Family members, teachers, and peers play vastly different roles in shaping Spanish-speaking children’s school readiness and English-language skills, a study has found.
The lead author, Francisco Palermo of the University of Missouri, Columbia, found that Spanish-speaking preschoolers’ exposure to English at home allowed students to learn and express new English words, while exposure to English from classmates in preschool allowed students to practice using the new words.
Palermo’s research indicates that the quantity of English words teachers used in the classroom did not significantly contribute to ELL students’ English vocabularies. Instead, he found that the quality and diversity of teachers’ English use may play a more important role.
Palermo said the research also highlights the importance of children’s English exposure through parents’ interactions, even if it isn’t the primary language spoken in the home.
Although Palermo studied native Spanish speakers, he said his research could apply to all children learning English as a second language.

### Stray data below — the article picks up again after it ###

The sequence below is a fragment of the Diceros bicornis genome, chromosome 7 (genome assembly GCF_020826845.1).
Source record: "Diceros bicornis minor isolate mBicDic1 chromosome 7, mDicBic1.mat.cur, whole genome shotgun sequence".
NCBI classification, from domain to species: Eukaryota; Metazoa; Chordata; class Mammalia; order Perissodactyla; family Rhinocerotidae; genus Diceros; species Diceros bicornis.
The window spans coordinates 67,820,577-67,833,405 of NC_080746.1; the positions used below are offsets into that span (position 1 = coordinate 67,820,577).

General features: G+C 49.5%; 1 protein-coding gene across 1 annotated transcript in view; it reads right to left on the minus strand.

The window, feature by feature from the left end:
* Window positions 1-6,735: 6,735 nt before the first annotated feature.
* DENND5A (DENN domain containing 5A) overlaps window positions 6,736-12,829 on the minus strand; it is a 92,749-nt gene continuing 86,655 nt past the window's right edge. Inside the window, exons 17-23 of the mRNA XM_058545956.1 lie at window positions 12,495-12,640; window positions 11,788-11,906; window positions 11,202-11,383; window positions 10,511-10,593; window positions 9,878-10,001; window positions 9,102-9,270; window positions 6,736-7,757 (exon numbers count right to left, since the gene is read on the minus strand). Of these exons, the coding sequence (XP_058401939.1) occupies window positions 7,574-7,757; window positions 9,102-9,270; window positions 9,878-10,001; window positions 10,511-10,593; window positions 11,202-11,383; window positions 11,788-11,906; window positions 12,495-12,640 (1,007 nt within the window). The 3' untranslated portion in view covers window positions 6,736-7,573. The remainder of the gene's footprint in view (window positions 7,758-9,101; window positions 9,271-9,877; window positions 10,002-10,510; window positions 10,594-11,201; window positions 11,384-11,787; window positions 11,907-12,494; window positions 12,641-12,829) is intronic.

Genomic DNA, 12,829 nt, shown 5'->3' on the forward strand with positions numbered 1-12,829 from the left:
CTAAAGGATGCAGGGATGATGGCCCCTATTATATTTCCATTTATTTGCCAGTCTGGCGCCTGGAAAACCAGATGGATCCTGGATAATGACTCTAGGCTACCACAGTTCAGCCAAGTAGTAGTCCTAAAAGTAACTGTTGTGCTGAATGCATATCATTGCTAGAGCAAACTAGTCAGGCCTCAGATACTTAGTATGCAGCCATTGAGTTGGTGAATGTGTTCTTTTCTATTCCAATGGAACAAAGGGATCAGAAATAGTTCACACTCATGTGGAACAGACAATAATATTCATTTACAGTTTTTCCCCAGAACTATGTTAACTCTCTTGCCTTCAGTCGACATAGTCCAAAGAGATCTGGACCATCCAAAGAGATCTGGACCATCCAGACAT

For the study, titled “English exposure in the home and classroom: Predications to Spanish-speaking preschoolers’ English vocabulary skills,” Palermo and researchers from Arizona State University, Colorado State University, and Pennsylvania State University observed more than 100 Spanish-speaking preschoolers who are English-learners in their classrooms and administered standardized assessments and parental questionnaires.
A version of this news article first appeared in the Learning the Language blog.